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So there I was one day this week, arguing with a colleague about the relative merits and demerits of a bunch of students of whom a few were exceptional, most moderate and fewer were really pain-in-the-necks. We were collating the yearly attendance to forward to the university for exams and as the painy-types had been absent for more than half the working year – making them ineligible to appear for the exams- my colleague was arguing for giving everyone the required percentage of attendance regardless of whether they had actually turned up or not to the clinics. I, on my part, said it was unfair, unfair to equate the kids who had come in at all times, on all days, rains or riots notwithstanding, to attend to patients who required care; if they were in the end to be lumped along with others who had probably taken it easy by sleeping off all day and turning up only when/if they felt like it. Colleague argued that it was not fair to punish the students life like this over such a little thing like lack of attendance to which I replied “but madam if they didn’t attend the clinics, didn’t treat actual patients, didn’t learn anything, I shudder to think of the damage they will do to people, real patients in the real world, once you release them like this on an unsuspecting world”.

Colleague demurred and said that they still have to pass the university exams to which I reminded her of the unspoken but neverthless strictly enforced regulations of giving a 100% pass percentage to every batch of students (by the simple expedient of punishing the teachers if a student fails) on the theory that students are sensitive people and they will not take the rejection of failing so easily and cant be forced to read and appear again for the same subject after six months. If everyone knows that they are all going to pass anyway, I argued, then what the hell are they going to study for? You are removing the incentive to study, to learn, the incentive of humiliation- of being left behind in a class of your juniors while your batchmates go on ahead. Remove that fear and you remove all necessity for knowledge. And I said I really sympathized with those idiots (for want of a more apropriate word) who knowing all this, knowing that they simply have to appear for an exam to pass, knowing all this and still working hard, still studying so much, waking up in the early mornings, reading all night, the kids who are dedicated to learning and to shining in the profession – those kids who don’t know better but are simply moved by an inner urge to succeed.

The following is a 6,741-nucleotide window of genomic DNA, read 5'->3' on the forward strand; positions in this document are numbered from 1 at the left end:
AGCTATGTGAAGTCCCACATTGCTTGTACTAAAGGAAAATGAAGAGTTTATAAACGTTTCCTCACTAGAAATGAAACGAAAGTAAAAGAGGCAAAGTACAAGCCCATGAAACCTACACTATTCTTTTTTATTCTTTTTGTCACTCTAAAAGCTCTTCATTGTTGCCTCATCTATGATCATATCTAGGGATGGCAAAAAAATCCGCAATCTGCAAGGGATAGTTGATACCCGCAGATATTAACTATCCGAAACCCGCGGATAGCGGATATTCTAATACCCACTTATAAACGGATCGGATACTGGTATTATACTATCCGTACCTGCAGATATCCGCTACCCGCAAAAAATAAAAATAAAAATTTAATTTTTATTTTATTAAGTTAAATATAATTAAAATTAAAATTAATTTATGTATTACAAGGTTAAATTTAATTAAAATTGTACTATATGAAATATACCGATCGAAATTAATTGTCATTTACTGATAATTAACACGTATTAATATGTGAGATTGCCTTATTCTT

And it was only when the said colleague sympathised with and continued to espouse the cause of the lazy shits by arguing and pushing strongly for them that I realized that she had a different (hidden) agenda- she was merely demonstrating the “like bats for the like” principle or the “cover your ass by covering your people’s ass” thing. Those who thrive in mediocrity recognize only the mediocre- they are intentionally blind to the bright and the exceptional. Those who benefit and get through for reasons other than pure merit and talent are perforce forced to defend those of their own ilk as they remind them of themselves when younger. The mediocre at all levels and ages hate the bright and the brilliant- even if the brilliance is a product of hidden hard work and uncounted hours spent slaving in preparation while others take it easy and sleep. It’s so sad to see this cult of mediocrity spread even to educational instituitions- where donkeys are encouraged to amble while horses are hobbled. Everywhere I look in our country I see this same indifference to excellence and an encouragement to mediocrity –for the lazy are an abundant lot while the hardworking are we few.